(Haftara: Shabbat Chazon: Isaiah 1:1-27)
1. [1:17] “…for the judgment is God’s…” If God is really the only judge, then what is the job of a human judge and how can he do his job successfully?
2. [1:17] “…don’t be afraid of any man, for the judgment is God’s…” This pasuk is speaking to a judge. What does it mean?
3. [Haftara: Isaiah 1:17] God tells us through the prophet that He has no pleasure in the festivals and sacrifices if the Jews don’t act morally. God says, “Learn to do good, seek justice, relieve the oppressed, judge the orphan and plead for the widow.” If these acts of justice and kindness are really the most important, then why did God give us all the other commandments? Why didn’t God just give us the commandments of justice and kindness?
4. [Haftara 1:27] “Zion shall be redeemed with justice, and those that return to her with righteousness”. Are justice and righteousness enough for redemption? What about love, happiness, health and so on?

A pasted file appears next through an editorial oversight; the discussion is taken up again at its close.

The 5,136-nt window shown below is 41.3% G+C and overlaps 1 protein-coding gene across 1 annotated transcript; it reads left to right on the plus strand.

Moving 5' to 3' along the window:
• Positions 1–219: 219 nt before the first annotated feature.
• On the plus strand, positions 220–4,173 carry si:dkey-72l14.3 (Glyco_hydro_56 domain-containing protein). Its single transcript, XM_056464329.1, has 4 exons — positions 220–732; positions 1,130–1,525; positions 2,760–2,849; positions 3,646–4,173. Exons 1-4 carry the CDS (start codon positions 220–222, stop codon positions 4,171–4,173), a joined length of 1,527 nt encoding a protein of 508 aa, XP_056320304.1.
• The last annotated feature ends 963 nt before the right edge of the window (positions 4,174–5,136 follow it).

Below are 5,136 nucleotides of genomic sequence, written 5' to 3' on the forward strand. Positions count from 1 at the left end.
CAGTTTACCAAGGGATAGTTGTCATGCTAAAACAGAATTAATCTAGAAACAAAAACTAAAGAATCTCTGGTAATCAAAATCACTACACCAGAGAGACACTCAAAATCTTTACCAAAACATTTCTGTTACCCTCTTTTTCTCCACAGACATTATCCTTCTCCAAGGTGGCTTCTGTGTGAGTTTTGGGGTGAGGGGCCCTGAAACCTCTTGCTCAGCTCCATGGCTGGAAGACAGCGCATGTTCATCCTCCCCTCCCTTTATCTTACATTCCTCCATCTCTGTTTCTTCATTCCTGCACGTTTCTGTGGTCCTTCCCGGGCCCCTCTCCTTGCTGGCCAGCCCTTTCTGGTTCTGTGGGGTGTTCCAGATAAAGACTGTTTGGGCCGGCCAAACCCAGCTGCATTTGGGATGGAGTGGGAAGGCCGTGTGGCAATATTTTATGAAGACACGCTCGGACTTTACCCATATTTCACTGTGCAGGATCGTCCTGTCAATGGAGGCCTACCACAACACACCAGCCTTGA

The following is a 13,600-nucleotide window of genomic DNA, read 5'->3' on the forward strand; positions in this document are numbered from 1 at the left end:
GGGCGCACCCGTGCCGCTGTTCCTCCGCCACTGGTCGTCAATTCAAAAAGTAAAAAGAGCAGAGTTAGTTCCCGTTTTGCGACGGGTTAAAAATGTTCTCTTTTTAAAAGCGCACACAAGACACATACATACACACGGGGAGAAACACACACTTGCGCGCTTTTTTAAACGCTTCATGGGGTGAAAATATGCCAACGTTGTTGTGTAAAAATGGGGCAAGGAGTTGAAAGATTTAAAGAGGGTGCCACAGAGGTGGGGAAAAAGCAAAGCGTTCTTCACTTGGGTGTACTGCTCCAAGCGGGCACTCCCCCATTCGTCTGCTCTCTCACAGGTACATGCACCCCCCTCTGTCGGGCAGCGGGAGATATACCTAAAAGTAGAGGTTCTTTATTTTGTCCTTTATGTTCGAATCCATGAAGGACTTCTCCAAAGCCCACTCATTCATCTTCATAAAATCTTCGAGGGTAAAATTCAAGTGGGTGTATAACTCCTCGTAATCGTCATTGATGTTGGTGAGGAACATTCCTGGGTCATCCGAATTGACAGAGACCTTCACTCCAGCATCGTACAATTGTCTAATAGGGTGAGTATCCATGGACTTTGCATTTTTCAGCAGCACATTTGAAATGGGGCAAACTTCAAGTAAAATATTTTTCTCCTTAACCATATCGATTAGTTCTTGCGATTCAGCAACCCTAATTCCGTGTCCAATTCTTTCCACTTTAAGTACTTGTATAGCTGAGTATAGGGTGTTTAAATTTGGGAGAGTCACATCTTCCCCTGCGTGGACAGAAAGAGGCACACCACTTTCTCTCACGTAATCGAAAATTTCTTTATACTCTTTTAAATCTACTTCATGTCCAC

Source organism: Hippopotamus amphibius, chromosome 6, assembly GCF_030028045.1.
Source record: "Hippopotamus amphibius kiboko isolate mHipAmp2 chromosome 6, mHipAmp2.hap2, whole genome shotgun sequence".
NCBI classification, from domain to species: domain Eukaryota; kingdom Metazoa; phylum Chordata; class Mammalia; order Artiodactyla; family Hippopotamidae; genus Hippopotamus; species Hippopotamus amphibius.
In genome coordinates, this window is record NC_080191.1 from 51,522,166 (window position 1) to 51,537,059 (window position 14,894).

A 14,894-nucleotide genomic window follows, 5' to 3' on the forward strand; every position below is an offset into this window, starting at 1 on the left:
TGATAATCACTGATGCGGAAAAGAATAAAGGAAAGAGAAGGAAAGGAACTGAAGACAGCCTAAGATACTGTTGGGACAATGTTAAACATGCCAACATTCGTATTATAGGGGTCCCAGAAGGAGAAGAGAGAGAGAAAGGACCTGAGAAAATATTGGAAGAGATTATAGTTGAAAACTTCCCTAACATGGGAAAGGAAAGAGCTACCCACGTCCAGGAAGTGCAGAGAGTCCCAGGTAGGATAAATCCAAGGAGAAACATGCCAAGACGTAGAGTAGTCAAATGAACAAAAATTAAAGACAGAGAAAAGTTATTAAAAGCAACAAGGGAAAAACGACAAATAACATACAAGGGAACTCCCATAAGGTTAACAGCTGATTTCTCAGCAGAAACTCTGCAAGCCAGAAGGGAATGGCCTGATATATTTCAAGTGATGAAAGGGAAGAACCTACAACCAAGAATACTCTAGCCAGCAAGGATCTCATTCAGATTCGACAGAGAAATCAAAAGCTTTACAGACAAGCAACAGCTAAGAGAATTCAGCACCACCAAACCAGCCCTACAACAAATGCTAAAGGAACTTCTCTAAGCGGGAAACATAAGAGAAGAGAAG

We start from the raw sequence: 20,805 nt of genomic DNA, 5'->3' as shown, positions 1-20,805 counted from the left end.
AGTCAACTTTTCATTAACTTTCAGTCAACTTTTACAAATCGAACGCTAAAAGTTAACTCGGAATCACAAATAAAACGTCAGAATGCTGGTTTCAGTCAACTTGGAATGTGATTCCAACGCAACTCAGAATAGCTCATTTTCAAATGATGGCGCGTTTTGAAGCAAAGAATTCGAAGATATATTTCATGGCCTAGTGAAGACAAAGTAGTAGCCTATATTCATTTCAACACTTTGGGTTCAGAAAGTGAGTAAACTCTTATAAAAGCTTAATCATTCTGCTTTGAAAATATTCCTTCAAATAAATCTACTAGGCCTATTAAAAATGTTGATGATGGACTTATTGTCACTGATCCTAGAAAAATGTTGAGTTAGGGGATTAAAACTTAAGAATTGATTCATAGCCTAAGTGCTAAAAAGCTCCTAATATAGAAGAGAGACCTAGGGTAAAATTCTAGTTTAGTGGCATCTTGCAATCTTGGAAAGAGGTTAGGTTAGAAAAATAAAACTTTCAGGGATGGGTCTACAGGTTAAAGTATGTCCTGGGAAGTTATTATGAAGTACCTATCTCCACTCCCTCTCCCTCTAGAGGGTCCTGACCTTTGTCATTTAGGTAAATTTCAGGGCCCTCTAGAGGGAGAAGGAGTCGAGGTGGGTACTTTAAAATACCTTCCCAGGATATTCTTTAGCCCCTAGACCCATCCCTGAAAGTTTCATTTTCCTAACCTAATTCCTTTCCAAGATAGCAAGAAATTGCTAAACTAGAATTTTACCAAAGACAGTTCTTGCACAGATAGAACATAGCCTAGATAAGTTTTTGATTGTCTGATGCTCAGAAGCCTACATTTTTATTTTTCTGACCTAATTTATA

5. [Tisha b’Av] Next Saturday night (the 13th of August) is Tisha b’Av, which commemorates the destruction of the first and second Temples and all other tragedies in Jewish history. The Talmud says, “Whoever mourns for Jerusalem will be worthy to see the joy of Jerusalem, and whoever does not mourn for Jerusalem will not see the joy of Jerusalem”. Why should seeing joy be dependent on whether someone mourned?
1:17 “…that which is difficult for you, you will bring it to me…”
When you are in doubt about a specific act, and you don’t know whether it is permitted or not, separate yourself from the pleasure of that act. Then, if you want to know the truth—whether that act is God’s will or not—you will see the truth.
Bring it to the life-force of God which is within you. Any difficulty in these areas is caused by the fact that the outside world blocks our vision of the truth, but if one attaches oneself to one’s inner spirituality, then the truth becomes clear.
This study page is dedicated to the memory of Reuven Ben Ephrayim (Frank Morritt) veMalka (Molly Dinitz Morritt)
And this study page is dedicated to the memory of Gad Eliahu ben David and Kochava—Eli Zucker